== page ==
by Solomon Osadolo
The All Nigeria Peoples Party (ANPP) is currently one of the opposition parties seeking to unite under one banner with a bid to wresting power away from the ruling PDP. Opposition parties say that the proposed merger would be formalised by June.
But if the ANPP isn’t careful, it might be not be a political party any more even before the merger. The Independent National Electoral Commission might de-register the party if it fails to satisfactorily explain why it is flouting the 1999 Constitution.
The INEC’s issue with ANPP seems to have risen from a technical matter concerning changes in the party constitution.
INEC’s chairman had in a letter dated January 28, 2013, signed by the INEC’s acting secretary and addressed to the ANPP National Chairman, Ogbonaya Onu, asked the party to show cause why it should remain to function as a political party having flouted section 222 of the 1999 Constitution.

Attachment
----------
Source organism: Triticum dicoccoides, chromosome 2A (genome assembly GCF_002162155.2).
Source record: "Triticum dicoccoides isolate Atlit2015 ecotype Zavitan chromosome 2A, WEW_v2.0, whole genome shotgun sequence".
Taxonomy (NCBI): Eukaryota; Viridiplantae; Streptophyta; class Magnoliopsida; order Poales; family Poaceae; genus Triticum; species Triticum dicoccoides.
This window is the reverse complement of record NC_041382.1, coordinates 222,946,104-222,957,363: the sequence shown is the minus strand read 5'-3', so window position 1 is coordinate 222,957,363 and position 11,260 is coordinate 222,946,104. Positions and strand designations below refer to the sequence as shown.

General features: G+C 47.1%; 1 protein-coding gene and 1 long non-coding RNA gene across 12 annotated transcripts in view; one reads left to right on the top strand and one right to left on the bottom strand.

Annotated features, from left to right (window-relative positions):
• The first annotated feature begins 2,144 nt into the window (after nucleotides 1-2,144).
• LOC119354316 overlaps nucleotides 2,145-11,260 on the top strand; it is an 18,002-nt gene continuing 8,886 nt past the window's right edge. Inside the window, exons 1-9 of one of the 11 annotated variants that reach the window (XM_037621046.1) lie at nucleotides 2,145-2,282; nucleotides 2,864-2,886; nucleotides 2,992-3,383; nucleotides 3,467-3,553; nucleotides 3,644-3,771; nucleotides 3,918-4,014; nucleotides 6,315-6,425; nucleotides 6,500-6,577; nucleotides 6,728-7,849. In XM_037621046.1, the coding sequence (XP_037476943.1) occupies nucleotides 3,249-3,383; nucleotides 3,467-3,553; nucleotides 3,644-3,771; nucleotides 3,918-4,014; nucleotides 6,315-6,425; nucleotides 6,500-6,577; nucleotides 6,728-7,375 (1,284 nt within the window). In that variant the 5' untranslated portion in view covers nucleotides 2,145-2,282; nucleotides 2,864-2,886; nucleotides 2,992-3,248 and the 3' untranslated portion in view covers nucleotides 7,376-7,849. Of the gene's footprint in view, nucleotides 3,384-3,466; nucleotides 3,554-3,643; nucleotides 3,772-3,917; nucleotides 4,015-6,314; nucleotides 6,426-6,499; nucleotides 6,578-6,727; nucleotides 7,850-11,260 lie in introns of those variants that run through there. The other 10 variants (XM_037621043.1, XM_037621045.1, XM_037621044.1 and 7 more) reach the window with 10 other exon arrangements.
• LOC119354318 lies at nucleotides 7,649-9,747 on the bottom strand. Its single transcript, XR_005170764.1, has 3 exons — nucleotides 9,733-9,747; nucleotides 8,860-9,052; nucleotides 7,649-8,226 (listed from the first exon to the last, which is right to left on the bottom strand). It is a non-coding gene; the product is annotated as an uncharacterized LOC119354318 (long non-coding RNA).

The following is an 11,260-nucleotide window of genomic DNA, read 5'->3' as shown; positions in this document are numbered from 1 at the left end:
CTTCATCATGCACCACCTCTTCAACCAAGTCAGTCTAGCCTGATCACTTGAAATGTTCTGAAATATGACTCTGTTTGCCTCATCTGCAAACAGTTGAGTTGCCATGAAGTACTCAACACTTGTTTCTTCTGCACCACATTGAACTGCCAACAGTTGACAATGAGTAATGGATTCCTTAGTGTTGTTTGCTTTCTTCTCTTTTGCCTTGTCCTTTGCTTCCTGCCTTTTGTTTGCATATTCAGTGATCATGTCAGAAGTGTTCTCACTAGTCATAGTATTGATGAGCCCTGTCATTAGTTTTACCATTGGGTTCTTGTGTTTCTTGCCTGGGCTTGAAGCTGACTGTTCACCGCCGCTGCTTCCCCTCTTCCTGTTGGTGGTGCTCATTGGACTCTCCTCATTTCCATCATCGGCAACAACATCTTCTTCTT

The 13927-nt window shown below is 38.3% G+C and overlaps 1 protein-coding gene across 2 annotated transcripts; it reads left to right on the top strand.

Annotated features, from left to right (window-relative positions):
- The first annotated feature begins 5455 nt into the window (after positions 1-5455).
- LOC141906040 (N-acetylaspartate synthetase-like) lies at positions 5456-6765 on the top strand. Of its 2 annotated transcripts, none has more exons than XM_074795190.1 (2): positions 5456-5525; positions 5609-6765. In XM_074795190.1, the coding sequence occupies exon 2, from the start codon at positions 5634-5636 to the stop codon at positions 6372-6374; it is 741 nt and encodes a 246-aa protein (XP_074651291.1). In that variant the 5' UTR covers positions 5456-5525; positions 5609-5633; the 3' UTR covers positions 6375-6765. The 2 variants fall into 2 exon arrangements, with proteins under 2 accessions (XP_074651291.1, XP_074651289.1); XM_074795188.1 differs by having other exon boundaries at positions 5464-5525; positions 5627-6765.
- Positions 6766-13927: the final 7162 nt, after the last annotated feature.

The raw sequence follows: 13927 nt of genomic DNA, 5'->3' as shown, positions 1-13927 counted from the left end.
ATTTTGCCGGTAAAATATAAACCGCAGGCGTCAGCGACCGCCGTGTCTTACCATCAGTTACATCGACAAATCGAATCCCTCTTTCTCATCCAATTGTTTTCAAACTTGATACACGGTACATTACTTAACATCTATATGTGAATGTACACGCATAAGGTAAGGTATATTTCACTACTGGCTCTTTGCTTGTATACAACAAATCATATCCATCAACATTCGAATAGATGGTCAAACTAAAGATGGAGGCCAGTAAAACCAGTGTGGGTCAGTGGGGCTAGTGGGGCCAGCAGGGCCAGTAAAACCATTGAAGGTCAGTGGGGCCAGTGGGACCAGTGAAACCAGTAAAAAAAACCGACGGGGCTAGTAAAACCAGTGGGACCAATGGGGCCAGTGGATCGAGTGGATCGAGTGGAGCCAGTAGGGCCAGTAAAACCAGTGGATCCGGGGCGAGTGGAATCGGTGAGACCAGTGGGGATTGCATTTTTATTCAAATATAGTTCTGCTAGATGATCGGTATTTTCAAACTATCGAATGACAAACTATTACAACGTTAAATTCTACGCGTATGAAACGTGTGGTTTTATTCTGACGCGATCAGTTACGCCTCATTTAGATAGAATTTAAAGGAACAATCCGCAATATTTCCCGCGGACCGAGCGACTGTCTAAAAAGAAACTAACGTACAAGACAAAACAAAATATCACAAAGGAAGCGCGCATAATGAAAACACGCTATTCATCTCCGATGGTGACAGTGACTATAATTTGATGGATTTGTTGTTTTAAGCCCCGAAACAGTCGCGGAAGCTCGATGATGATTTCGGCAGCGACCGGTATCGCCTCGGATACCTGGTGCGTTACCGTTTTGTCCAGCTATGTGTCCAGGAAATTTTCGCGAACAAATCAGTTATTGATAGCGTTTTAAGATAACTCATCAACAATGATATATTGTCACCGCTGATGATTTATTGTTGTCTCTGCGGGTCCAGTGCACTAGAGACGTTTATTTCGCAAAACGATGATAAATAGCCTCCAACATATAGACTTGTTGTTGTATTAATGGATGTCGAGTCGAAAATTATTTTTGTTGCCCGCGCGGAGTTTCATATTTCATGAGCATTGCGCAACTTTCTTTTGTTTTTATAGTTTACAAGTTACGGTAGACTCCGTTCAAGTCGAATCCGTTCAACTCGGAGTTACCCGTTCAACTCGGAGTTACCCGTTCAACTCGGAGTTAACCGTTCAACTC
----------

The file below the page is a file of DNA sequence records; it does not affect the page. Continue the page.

Section 222 talks about restrictions on formation of political parties. The subsections which have to do with constitution are 222(c) and 222(d). They state that: “No association by whatever name called shall function as a party, unless –
“(c) a copy of its constitution is registered in the principal office of the Independent National Electoral Commission in such form as may be prescribed by the Independent National Electoral Commission.
“(d) any alteration in its registered constitution is also registered in the principal office of the Independent National Electoral Commission within thirty days of the making of such alteration.”